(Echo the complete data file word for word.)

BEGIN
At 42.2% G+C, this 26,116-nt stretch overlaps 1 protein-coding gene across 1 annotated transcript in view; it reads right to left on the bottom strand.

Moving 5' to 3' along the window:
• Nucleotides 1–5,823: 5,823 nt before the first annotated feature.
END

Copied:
At 42.2% G+C, this 26,116-nt stretch overlaps 1 protein-coding gene across 1 annotated transcript in view; it reads right to left on the bottom strand.

Moving 5' to 3' along the window:
• Nucleotides 1–5,823: 5,823 nt before the first annotated feature.